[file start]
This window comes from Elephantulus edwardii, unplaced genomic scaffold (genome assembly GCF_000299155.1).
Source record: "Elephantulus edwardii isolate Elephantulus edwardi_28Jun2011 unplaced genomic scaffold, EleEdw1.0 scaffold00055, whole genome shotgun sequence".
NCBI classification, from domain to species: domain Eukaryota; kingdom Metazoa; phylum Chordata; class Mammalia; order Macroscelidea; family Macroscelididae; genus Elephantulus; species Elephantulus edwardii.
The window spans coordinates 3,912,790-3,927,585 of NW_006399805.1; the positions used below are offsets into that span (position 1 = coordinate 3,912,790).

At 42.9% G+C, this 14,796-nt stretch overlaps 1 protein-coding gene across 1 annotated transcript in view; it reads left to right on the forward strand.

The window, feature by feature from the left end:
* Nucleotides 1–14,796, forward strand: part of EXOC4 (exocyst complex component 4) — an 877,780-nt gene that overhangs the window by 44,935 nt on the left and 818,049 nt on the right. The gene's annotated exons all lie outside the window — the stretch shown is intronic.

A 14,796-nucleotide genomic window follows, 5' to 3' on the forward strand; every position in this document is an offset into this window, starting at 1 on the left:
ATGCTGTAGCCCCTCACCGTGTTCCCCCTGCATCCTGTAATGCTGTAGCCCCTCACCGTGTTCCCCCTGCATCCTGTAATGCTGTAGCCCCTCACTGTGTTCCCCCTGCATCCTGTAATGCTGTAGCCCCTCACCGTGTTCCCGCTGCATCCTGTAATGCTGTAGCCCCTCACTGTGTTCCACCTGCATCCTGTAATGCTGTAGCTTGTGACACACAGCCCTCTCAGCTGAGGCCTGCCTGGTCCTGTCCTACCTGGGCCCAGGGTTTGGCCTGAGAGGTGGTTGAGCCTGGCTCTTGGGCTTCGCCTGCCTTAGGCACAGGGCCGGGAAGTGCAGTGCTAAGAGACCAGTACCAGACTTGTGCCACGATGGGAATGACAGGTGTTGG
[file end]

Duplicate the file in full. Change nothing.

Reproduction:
This window comes from Elephantulus edwardii, unplaced genomic scaffold (genome assembly GCF_000299155.1).
Source record: "Elephantulus edwardii isolate Elephantulus edwardi_28Jun2011 unplaced genomic scaffold, EleEdw1.0 scaffold00055, whole genome shotgun sequence".
NCBI classification, from domain to species: domain Eukaryota; kingdom Metazoa; phylum Chordata; class Mammalia; order Macroscelidea; family Macroscelididae; genus Elephantulus; species Elephantulus edwardii.
The window spans coordinates 3,912,790-3,927,585 of NW_006399805.1; the positions used below are offsets into that span (position 1 = coordinate 3,912,790).

At 42.9% G+C, this 14,796-nt stretch overlaps 1 protein-coding gene across 1 annotated transcript in view; it reads left to right on the forward strand.

The window, feature by feature from the left end:
* Nucleotides 1–14,796, forward strand: part of EXOC4 (exocyst complex component 4) — an 877,780-nt gene that overhangs the window by 44,935 nt on the left and 818,049 nt on the right. The gene's annotated exons all lie outside the window — the stretch shown is intronic.

A 14,796-nucleotide genomic window follows, 5' to 3' on the forward strand; every position in this document is an offset into this window, starting at 1 on the left:
ATGCTGTAGCCCCTCACCGTGTTCCCCCTGCATCCTGTAATGCTGTAGCCCCTCACCGTGTTCCCCCTGCATCCTGTAATGCTGTAGCCCCTCACTGTGTTCCCCCTGCATCCTGTAATGCTGTAGCCCCTCACCGTGTTCCCGCTGCATCCTGTAATGCTGTAGCCCCTCACTGTGTTCCACCTGCATCCTGTAATGCTGTAGCTTGTGACACACAGCCCTCTCAGCTGAGGCCTGCCTGGTCCTGTCCTACCTGGGCCCAGGGTTTGGCCTGAGAGGTGGTTGAGCCTGGCTCTTGGGCTTCGCCTGCCTTAGGCACAGGGCCGGGAAGTGCAGTGCTAAGAGACCAGTACCAGACTTGTGCCACGATGGGAATGACAGGTGTTGG